Dear Bob Novak:
It boils down to this: as a journalist, do you feel you have a responsibility to dig into the claims made by your sources, seek out evidence and come to a professional judgment as to the real facts? Or do you feel if a charge is breathtaking enough, thoroughly checking it out isn’t a necessity?
I know you might be concerned that asking these questions could restrict your ability to make sensational charges in your column, but don’t you think you have a responsibility to provide even a shred of supporting evidence before sullying the journalistic reputations of the Washington Post?
People used to believe journalists were searching for the truth. But your column increasingly seems to be focused on wishful thinking, hoping something is one way and diminishing the search for facts and evidence in favor of repeating your fondest desires. For example, while you do ask the CIA whether Ms. Plame sent her husband, you did not press Armitage and Libby when they said "Wilson’s wife suggested sending him to Niger."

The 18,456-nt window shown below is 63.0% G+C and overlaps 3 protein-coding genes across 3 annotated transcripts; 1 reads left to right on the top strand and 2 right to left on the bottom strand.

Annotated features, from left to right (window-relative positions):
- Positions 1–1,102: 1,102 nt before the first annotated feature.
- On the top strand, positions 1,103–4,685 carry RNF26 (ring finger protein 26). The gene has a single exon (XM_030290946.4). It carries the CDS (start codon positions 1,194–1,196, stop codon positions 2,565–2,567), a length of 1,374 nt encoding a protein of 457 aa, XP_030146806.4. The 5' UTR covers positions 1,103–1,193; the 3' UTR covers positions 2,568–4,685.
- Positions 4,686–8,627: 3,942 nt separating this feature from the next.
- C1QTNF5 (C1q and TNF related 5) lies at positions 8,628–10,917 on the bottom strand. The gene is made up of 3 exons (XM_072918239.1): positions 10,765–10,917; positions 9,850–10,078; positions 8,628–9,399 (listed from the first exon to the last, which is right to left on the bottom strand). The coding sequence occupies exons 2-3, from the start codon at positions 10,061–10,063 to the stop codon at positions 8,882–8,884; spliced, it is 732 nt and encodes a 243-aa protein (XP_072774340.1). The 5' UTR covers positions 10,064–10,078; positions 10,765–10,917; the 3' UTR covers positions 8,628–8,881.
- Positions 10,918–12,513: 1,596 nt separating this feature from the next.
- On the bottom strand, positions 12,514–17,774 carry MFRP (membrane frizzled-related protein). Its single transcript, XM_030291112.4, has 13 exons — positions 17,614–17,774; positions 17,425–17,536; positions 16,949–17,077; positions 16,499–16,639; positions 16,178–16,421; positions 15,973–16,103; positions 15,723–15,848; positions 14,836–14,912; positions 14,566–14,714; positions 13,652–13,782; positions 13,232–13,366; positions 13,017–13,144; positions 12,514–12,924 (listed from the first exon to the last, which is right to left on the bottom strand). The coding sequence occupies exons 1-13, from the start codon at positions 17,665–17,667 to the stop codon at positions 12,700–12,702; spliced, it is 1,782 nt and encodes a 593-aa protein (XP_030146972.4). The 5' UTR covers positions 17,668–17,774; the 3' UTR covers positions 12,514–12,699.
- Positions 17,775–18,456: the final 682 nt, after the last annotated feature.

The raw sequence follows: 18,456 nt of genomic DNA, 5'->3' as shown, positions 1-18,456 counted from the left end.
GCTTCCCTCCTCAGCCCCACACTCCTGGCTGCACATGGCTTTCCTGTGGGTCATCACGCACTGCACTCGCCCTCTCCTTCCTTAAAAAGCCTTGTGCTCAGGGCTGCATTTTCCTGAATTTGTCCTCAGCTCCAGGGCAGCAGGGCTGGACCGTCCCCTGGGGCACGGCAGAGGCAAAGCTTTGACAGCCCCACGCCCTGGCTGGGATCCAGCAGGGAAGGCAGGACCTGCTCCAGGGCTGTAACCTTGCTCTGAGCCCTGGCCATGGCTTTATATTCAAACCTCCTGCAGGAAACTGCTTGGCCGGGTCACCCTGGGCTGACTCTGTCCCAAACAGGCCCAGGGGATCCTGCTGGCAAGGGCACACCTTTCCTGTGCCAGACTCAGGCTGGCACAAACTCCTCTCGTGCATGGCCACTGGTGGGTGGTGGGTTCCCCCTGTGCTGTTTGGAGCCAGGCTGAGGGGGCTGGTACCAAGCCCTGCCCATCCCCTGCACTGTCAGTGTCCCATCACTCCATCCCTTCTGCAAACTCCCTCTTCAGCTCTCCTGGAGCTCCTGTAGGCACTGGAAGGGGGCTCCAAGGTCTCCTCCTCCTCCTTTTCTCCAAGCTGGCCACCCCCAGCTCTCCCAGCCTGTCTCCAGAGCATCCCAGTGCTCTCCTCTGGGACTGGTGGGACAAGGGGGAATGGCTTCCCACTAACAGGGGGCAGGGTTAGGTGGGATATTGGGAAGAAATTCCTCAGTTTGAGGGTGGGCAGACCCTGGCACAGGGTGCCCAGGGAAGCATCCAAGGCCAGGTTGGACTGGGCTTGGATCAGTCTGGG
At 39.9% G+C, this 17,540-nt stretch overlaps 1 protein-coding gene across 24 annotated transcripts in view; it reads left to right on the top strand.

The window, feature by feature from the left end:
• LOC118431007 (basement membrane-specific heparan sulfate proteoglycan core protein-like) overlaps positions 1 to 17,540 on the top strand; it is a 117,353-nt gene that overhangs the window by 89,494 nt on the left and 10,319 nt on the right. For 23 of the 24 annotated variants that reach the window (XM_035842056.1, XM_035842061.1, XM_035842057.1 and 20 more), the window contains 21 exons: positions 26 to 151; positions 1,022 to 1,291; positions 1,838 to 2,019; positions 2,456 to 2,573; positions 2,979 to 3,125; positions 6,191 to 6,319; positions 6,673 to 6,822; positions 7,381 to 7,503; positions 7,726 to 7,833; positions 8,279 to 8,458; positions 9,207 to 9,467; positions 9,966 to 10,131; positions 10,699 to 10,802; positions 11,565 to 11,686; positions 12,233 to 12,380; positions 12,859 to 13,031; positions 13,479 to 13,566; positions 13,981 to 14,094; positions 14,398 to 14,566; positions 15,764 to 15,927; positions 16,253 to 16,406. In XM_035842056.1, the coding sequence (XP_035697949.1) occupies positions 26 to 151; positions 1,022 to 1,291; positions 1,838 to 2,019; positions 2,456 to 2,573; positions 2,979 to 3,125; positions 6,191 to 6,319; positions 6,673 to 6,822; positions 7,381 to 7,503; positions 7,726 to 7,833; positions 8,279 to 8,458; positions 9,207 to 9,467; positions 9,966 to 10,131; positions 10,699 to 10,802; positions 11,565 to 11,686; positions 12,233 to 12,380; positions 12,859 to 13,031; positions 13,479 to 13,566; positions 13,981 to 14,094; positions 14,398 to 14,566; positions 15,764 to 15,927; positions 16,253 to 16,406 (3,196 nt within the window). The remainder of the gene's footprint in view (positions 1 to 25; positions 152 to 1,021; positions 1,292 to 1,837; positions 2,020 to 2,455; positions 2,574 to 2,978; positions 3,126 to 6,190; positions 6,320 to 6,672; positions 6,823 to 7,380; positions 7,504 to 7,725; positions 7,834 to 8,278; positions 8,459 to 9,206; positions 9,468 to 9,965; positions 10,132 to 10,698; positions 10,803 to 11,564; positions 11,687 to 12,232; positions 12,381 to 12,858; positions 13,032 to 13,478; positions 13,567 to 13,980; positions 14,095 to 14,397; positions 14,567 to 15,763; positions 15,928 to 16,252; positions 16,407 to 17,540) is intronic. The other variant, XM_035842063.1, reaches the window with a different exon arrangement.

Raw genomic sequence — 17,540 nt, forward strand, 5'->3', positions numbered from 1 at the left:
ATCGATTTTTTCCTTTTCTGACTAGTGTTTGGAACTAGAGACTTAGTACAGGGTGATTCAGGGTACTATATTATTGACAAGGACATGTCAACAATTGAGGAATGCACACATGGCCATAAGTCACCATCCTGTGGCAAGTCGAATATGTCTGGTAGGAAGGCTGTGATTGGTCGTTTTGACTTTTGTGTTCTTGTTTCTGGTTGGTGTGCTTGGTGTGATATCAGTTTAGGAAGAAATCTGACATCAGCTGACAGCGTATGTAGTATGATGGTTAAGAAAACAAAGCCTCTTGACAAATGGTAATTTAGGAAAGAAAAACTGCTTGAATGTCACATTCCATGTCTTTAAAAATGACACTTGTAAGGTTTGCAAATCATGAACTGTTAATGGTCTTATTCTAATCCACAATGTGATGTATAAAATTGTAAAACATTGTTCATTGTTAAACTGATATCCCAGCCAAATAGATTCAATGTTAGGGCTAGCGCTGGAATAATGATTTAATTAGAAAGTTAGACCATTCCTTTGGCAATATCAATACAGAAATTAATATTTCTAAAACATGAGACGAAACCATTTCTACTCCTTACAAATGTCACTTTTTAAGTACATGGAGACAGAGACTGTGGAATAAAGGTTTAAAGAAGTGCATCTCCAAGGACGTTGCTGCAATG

The difficulty with your approach is you reduced yourself to the guy in the bar who repeats what the fellow next to him says – “Wilson’s wife suggested sending him! Wilson’s wife suggested sending him!” – only louder, because it suits your pre-selected story line ("the CIA is attacking the Vice President") and you don’t want the facts to get in the way of a good fable. You have relinquished the central responsibility of an investigative reporter, namely to press everyone in order to get to the facts. You didn’t subject the statements of others to skeptical and independent review. You have chosen instead to simply repeat something someone else says because it agrees with the theme line your sources fed you, created the nifty counter-attack to shield the Vice President.
Oh I’m sorry. Did I say this was a letter to Novak criticizing him for his column outing Valerie Plame? I meant it was a letter to Dan Abrams to, once again, say things to the press Rove is unwilling to say under oath to HJC. (h/t TP)